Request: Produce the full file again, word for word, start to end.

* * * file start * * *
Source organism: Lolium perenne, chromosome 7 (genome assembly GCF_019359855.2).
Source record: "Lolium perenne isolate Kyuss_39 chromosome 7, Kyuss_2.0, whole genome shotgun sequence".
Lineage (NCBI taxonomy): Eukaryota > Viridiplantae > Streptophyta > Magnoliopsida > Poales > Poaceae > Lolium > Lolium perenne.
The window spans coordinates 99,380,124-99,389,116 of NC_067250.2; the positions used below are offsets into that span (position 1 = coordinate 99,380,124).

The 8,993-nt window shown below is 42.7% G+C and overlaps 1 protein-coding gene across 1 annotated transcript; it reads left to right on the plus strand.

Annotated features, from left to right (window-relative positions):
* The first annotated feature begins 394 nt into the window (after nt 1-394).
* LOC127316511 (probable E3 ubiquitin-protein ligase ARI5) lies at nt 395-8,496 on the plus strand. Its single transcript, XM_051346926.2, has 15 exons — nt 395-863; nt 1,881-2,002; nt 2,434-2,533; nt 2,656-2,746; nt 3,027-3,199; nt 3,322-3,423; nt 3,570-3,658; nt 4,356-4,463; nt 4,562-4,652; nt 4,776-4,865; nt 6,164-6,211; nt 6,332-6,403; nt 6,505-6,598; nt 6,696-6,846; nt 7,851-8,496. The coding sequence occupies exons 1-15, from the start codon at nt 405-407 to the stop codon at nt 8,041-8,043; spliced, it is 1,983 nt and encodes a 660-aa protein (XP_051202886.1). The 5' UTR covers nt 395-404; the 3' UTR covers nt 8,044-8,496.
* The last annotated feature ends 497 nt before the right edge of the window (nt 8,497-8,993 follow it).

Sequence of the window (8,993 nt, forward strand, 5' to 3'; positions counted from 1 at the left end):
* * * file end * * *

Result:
Source organism: Lolium perenne, chromosome 7 (genome assembly GCF_019359855.2).
Source record: "Lolium perenne isolate Kyuss_39 chromosome 7, Kyuss_2.0, whole genome shotgun sequence".
Lineage (NCBI taxonomy): Eukaryota > Viridiplantae > Streptophyta > Magnoliopsida > Poales > Poaceae > Lolium > Lolium perenne.
The window spans coordinates 99,380,124-99,389,116 of NC_067250.2; the positions used below are offsets into that span (position 1 = coordinate 99,380,124).

The 8,993-nt window shown below is 42.7% G+C and overlaps 1 protein-coding gene across 1 annotated transcript; it reads left to right on the plus strand.

Annotated features, from left to right (window-relative positions):
* The first annotated feature begins 394 nt into the window (after nt 1-394).
* LOC127316511 (probable E3 ubiquitin-protein ligase ARI5) lies at nt 395-8,496 on the plus strand. Its single transcript, XM_051346926.2, has 15 exons — nt 395-863; nt 1,881-2,002; nt 2,434-2,533; nt 2,656-2,746; nt 3,027-3,199; nt 3,322-3,423; nt 3,570-3,658; nt 4,356-4,463; nt 4,562-4,652; nt 4,776-4,865; nt 6,164-6,211; nt 6,332-6,403; nt 6,505-6,598; nt 6,696-6,846; nt 7,851-8,496. The coding sequence occupies exons 1-15, from the start codon at nt 405-407 to the stop codon at nt 8,041-8,043; spliced, it is 1,983 nt and encodes a 660-aa protein (XP_051202886.1). The 5' UTR covers nt 395-404; the 3' UTR covers nt 8,044-8,496.
* The last annotated feature ends 497 nt before the right edge of the window (nt 8,497-8,993 follow it).

Sequence of the window (8,993 nt, forward strand, 5' to 3'; positions counted from 1 at the left end):